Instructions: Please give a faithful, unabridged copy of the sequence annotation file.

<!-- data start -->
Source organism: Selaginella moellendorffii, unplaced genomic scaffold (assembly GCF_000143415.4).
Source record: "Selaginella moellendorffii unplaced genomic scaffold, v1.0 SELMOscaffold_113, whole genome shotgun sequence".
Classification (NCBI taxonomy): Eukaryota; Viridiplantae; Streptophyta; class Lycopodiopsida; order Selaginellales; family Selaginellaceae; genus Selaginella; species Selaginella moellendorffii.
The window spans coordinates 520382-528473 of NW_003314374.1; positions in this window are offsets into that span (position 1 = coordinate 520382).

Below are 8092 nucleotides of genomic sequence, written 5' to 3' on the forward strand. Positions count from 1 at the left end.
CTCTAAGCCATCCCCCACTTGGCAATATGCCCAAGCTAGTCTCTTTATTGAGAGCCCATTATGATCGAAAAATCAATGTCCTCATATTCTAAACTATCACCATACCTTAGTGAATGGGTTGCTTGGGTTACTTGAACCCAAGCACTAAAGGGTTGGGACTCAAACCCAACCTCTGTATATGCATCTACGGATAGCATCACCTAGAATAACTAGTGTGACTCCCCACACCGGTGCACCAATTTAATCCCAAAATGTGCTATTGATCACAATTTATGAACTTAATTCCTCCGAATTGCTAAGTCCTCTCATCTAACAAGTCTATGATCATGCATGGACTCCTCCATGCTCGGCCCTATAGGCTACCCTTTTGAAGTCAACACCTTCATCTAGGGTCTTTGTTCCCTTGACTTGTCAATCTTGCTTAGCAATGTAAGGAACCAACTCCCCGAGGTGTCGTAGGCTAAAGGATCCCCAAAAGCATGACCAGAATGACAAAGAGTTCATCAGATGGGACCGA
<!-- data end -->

Source organism: Selaginella moellendorffii, unplaced genomic scaffold (assembly GCF_000143415.4).
Source record: "Selaginella moellendorffii unplaced genomic scaffold, v1.0 SELMOscaffold_113, whole genome shotgun sequence".
Classification (NCBI taxonomy): Eukaryota; Viridiplantae; Streptophyta; class Lycopodiopsida; order Selaginellales; family Selaginellaceae; genus Selaginella; species Selaginella moellendorffii.
The window spans coordinates 520382-528473 of NW_003314374.1; positions in this window are offsets into that span (position 1 = coordinate 520382).

Below are 8092 nucleotides of genomic sequence, written 5' to 3' on the forward strand. Positions count from 1 at the left end.
CTCTAAGCCATCCCCCACTTGGCAATATGCCCAAGCTAGTCTCTTTATTGAGAGCCCATTATGATCGAAAAATCAATGTCCTCATATTCTAAACTATCACCATACCTTAGTGAATGGGTTGCTTGGGTTACTTGAACCCAAGCACTAAAGGGTTGGGACTCAAACCCAACCTCTGTATATGCATCTACGGATAGCATCACCTAGAATAACTAGTGTGACTCCCCACACCGGTGCACCAATTTAATCCCAAAATGTGCTATTGATCACAATTTATGAACTTAATTCCTCCGAATTGCTAAGTCCTCTCATCTAACAAGTCTATGATCATGCATGGACTCCTCCATGCTCGGCCCTATAGGCTACCCTTTTGAAGTCAACACCTTCATCTAGGGTCTTTGTTCCCTTGACTTGTCAATCTTGCTTAGCAATGTAAGGAACCAACTCCCCGAGGTGTCGTAGGCTAAAGGATCCCCAAAAGCATGACCAGAATGACAAAGAGTTCATCAGATGGGACCGA